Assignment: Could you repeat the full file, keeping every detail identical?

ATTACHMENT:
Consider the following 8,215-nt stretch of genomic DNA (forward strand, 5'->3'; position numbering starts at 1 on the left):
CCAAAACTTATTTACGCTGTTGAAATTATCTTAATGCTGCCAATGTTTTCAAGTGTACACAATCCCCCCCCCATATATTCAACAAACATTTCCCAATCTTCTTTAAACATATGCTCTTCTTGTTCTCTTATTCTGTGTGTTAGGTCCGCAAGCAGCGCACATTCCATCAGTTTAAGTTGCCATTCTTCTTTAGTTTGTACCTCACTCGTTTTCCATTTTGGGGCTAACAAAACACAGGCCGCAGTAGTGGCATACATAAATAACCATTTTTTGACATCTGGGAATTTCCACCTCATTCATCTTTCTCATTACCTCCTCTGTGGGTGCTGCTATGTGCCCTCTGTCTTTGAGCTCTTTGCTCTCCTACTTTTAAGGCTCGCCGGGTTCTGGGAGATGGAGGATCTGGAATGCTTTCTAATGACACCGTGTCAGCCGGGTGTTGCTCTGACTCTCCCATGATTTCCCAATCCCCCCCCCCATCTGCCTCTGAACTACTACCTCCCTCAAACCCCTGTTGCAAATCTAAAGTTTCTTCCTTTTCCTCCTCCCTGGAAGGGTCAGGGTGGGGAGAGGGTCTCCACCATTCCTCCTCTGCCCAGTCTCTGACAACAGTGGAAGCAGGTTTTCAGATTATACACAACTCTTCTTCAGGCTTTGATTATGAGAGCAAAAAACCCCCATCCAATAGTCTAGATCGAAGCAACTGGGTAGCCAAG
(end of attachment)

Consider the following 8,215-nt stretch of genomic DNA (forward strand, 5'->3'; position numbering starts at 1 on the left):
CCAAAACTTATTTACGCTGTTGAAATTATCTTAATGCTGCCAATGTTTTCAAGTGTACACAATCCCCCCCCCATATATTCAACAAACATTTCCCAATCTTCTTTAAACATATGCTCTTCTTGTTCTCTTATTCTGTGTGTTAGGTCCGCAAGCAGCGCACATTCCATCAGTTTAAGTTGCCATTCTTCTTTAGTTTGTACCTCACTCGTTTTCCATTTTGGGGCTAACAAAACACAGGCCGCAGTAGTGGCATACATAAATAACCATTTTTTGACATCTGGGAATTTCCACCTCATTCATCTTTCTCATTACCTCCTCTGTGGGTGCTGCTATGTGCCCTCTGTCTTTGAGCTCTTTGCTCTCCTACTTTTAAGGCTCGCCGGGTTCTGGGAGATGGAGGATCTGGAATGCTTTCTAATGACACCGTGTCAGCCGGGTGTTGCTCTGACTCTCCCATGATTTCCCAATCCCCCCCCCCATCTGCCTCTGAACTACTACCTCCCTCAAACCCCTGTTGCAAATCTAAAGTTTCTTCCTTTTCCTCCTCCCTGGAAGGGTCAGGGTGGGGAGAGGGTCTCCACCATTCCTCCTCTGCCCAGTCTCTGACAACAGTGGAAGCAGGTTTTCAGATTATACACAACTCTTCTTCAGGCTTTGATTATGAGAGCAAAAAACCCCCATCCAATAGTCTAGATCGAAGCAACTGGGTAGCCAAG